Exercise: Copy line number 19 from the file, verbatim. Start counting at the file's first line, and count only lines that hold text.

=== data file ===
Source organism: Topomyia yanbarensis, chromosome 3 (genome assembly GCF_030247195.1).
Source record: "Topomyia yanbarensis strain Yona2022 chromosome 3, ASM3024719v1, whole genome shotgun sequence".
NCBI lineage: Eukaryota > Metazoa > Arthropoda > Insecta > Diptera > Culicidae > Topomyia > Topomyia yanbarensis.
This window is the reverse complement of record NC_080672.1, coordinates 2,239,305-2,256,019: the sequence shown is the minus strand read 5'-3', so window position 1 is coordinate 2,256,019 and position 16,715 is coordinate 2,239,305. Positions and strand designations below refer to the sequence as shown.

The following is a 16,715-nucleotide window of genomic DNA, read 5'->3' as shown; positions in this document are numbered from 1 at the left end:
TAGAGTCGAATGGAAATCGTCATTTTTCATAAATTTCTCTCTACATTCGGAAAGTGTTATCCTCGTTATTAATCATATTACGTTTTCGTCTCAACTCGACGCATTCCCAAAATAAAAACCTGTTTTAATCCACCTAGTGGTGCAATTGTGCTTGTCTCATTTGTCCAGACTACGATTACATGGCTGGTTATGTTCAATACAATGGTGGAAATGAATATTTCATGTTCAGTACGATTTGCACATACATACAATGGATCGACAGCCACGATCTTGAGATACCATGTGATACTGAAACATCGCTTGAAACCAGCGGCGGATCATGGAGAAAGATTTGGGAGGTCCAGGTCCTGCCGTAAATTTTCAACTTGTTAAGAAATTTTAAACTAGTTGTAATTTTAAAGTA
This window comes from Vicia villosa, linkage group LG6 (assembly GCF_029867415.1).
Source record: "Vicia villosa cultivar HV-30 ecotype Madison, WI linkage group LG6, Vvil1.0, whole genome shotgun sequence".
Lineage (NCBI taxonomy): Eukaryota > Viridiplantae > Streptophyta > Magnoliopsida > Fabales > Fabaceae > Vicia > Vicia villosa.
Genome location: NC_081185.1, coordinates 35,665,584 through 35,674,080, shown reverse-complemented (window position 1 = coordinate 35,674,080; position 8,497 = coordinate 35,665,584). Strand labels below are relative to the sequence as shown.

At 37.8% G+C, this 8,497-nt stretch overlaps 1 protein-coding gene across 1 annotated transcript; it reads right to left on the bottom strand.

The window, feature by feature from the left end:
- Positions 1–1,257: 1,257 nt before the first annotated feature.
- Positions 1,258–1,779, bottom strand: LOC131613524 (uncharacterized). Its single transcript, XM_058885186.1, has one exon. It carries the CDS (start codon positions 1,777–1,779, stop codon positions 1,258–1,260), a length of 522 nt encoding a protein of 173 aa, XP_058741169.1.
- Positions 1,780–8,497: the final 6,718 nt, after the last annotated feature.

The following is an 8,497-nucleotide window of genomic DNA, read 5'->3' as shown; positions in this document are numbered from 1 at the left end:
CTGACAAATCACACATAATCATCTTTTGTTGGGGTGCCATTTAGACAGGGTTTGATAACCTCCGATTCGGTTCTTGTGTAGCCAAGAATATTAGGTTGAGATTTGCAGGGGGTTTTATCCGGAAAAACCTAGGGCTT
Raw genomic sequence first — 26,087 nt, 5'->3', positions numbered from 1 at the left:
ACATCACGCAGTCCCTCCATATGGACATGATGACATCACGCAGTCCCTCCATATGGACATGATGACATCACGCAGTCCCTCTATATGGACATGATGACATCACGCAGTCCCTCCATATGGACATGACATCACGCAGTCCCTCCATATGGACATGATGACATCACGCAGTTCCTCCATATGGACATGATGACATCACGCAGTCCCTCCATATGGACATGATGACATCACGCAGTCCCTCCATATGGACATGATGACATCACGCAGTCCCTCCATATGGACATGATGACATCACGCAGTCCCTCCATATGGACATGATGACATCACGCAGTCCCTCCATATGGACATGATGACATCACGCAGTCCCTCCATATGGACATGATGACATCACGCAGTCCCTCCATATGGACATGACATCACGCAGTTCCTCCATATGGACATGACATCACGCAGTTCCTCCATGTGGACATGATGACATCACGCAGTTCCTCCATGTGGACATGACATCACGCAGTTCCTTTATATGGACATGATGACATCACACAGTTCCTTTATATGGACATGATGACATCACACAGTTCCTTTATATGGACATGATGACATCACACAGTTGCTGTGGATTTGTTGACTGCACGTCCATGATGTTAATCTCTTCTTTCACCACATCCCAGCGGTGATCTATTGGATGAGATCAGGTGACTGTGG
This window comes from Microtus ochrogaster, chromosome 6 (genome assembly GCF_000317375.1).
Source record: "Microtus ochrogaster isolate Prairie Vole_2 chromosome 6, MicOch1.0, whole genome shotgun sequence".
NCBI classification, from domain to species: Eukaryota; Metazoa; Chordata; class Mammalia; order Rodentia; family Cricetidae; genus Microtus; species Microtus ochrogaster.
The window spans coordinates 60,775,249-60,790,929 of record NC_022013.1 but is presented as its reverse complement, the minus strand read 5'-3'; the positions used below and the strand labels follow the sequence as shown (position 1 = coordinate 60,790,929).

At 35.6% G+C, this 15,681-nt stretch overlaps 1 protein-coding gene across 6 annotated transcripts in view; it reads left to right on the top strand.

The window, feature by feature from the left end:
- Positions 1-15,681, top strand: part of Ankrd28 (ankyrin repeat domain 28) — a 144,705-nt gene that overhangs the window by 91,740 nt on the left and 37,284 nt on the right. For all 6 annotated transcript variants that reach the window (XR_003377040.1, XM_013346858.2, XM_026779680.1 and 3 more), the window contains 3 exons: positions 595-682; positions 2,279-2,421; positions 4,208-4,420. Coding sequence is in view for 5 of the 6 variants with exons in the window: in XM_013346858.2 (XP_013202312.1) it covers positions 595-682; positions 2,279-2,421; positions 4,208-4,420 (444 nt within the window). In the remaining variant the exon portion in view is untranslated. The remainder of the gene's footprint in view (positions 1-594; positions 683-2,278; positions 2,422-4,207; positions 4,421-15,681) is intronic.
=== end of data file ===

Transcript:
ACATCACGCAGTCCCTCCATATGGACATGATGACATCACGCAGTCCCTCCATATGGACATGATGACATCACGCAGTCCCTCTATATGGACATGATGACATCACGCAGTCCCTCCATATGGACATGACATCACGCAGTCCCTCCATATGGACATGATGACATCACGCAGTTCCTCCATATGGACATGATGACATCACGCAGTCCCTCCATATGGACATGATGACATCACGCAGTCCCTCCATATGGACATGATGACATCACGCAGTCCCTCCATATGGACATGATGACATCACGCAGTCCCTCCATATGGACATGATGACATCACGCAGTCCCTCCATATGGACATGATGACATCACGCAGTCCCTCCATATGGACATGATGACATCACGCAGTCCCTCCATATGGACATGACATCACGCAGTTCCTCCATATGGACATGACATCACGCAGTTCCTCCATGTGGACATGATGACATCACGCAGTTCCTCCATGTGGACATGACATCACGCAGTTCCTTTATATGGACATGATGACATCACACAGTTCCTTTATATGGACATGATGACATCACACAGTTCCTTTATATGGACATGATGACATCACACAGTTGCTGTGGATTTGTTGACTGCACGTCCATGATGTTAATCTCTTCTTTCACCACATCCCAGCGGTGATCTATTGGATGAGATCAGGTGACTGTGG